Navigating a thin line between compromise and gridlock, Senate GOP leaders on Thursday released a revised blueprint for repealing and replacing the Affordable Care Act.
The latest version includes a controversial provision offered by Sen. Ted Cruz (R-Texas) that would allow insurers to sell bare-bones health plans (“catastrophic care”) as long as they also offer a plan that meets the minimum requirements of the Affordable Care Act (ACA).
Proponents of the Cruz amendment claim it expands consumer choice. But critics believe it would further destabilize the individual insurance marketplace because if healthier people opted for the less-comprehensive coverage, it would drive up premiums for everyone else.
The draft bill also includes $132 billion over eight years to help states lower premiums for low-income, high-cost individuals, and there’s an additional $70 billion to encourage state reforms to drive down premiums.
For the first time, the bill would make it possible for people to use their health savings accounts to pay insurance premiums, a change that Republicans claim would boost overall health care coverage.
To help states address the nation’s opioid epidemic, the bill also provides an additional $45 billion for substance abuse treatment and recovery.
However, deep cuts to Medicaid — a sticking point for some moderate Republicans — remain in place.
“For those stuck with Obamacare insurance they don’t want or can’t afford, we don’t think they should be forced to buy it any longer,” Sen. Majority Leader Mitch McConnell (R-Ky.) said on the Senate floor Thursday.
GOP leaders hope to bring the latest version of the legislation to the Senate floor for a vote next week. However, it’s unclear whether the measure can even garner enough votes to begin debate.
McConnell postponed a vote on an earlier version of the bill in June, allowing more time for negotiation. That version would have resulted in 22 million fewer Americans having health coverage over 10 years compared with current law, according to the nonpartisan Congressional Budget Office (CBO).
The CBO is expected to issue its “score” on the revised measure’s impact on costs and coverage next week.
Without a single Democrat on board, McConnell cannot lose more than two Republican votes to advance the legislation. Walking that tightrope means appealing to party conservatives without alienating moderates.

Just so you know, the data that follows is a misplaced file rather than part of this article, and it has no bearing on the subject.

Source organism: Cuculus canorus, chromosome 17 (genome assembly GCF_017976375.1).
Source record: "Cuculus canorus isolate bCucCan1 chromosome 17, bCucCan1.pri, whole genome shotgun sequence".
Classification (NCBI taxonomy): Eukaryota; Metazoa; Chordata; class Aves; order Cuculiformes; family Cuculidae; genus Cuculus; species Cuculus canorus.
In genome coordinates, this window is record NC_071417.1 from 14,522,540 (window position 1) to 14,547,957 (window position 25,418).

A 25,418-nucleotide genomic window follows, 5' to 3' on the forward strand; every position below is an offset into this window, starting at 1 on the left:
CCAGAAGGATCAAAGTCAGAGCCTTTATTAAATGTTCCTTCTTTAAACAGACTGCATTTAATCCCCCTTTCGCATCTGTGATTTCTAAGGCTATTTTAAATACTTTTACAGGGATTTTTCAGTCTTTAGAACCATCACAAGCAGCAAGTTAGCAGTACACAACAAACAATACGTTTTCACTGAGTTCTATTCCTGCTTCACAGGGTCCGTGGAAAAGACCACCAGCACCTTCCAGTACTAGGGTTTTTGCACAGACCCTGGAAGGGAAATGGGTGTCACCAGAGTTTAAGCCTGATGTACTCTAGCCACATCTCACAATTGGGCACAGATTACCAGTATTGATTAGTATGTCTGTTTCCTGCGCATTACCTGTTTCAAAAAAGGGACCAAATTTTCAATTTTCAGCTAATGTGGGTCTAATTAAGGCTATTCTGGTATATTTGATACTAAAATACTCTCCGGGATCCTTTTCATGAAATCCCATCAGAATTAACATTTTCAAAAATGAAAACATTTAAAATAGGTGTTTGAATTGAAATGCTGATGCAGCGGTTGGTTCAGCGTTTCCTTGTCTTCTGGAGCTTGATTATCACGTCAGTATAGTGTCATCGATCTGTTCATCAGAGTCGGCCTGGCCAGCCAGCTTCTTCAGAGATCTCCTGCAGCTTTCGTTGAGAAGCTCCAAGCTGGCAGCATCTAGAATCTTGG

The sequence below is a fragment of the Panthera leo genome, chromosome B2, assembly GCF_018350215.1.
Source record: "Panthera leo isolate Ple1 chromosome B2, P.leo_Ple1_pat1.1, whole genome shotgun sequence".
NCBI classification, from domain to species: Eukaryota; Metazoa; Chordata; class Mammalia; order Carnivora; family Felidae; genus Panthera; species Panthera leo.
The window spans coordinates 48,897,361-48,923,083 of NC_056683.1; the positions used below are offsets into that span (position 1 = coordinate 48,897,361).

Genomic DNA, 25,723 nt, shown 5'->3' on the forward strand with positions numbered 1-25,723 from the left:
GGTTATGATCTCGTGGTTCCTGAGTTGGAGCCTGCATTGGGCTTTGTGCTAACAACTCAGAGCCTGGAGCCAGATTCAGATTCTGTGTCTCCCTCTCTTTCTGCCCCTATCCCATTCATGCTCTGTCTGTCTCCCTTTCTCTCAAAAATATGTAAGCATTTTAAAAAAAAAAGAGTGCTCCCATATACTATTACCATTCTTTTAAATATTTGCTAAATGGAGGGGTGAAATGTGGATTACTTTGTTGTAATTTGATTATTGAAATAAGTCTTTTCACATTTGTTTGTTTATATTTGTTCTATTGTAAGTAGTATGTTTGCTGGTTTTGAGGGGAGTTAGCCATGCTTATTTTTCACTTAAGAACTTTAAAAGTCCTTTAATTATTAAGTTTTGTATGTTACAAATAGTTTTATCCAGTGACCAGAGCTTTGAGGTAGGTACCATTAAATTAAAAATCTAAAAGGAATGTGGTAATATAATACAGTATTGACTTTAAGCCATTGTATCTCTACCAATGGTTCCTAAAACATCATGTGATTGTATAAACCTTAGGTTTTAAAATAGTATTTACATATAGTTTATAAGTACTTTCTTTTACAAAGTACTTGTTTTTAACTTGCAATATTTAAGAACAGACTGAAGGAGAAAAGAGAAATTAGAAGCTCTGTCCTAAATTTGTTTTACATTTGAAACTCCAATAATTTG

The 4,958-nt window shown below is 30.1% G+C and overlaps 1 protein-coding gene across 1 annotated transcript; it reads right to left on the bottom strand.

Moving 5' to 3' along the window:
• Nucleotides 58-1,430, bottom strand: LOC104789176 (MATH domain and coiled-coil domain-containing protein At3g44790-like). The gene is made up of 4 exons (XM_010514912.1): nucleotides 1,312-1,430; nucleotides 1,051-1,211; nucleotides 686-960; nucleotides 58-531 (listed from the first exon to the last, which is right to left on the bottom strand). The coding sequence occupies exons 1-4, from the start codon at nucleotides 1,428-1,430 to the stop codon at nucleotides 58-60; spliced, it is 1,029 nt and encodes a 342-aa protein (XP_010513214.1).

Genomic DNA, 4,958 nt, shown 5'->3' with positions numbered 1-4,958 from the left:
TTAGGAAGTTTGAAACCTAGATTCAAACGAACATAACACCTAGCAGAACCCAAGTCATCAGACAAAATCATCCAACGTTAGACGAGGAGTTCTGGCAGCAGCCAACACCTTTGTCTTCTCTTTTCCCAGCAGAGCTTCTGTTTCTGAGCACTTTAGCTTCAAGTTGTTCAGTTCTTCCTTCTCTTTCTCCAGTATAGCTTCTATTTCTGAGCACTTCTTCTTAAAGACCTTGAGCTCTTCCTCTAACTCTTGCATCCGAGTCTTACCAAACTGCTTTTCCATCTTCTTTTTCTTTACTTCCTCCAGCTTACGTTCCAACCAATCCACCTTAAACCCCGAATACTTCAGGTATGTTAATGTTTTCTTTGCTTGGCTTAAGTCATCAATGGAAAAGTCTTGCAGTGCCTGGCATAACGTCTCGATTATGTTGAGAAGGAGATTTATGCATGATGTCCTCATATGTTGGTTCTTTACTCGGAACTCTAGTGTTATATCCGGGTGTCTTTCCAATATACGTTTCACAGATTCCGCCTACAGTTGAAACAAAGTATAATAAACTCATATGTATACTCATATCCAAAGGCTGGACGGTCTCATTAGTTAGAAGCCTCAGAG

Sen. Rand Paul (R-Ky.) said Thursday he cannot support the current version of the bill because it preserves too much of the Affordable Care Act, also known as Obamacare.
“The new bill is actually less of a repeal than the old bill,” Paul said, adding that he would vote against bringing the bill to the Senate floor for debate.
And Sen. Susan Collins (R-Maine), who opposes the measure’s deep cuts to Medicaid, confirmed in a tweet Thursday afternoon that she would vote no on a motion to move the bill to the Senate floor for debate.
“Still deep cuts to Medicaid in the Senate bill,” she noted. “Ready to work with GOP & Dem colleagues to fix the flaws in ACA.”
Meanwhile, Sen. Dean Heller (R-Nev.), whose state has expanded Medicaid and who faces re-election in 2018, is still a holdout.
Separately, Sen. Lindsay Graham (R-S.C.) on Thursday released an alternative proposal. His plan would redirect federal Obamacare funding — some $110 billion in 2016 — to the states via block grants.
“Instead of having a one-size-fits-all solution from Washington, we should return dollars back to the states to address each individual state’s health care needs,” Graham said in a statement.
Vice President Mike Pence, who would cast any tie-breaking vote, if needed, urged the U.S. Senate to get the bill to the President’s desk — and soon.
“This legislation will put American health care back on a path toward more freedom, more choices and more affordability for working families,” Pence said in comments from the White House.
Consumer advocates and health organizations noted little improvement in the revised GOP bill.
Said Chris Hansen, president of the American Cancer Society Cancer Action Network: “This bill would leave patients and those with pre-existing conditions paying more for less coverage.”
Here’s more on the latest draft of the Senate bill.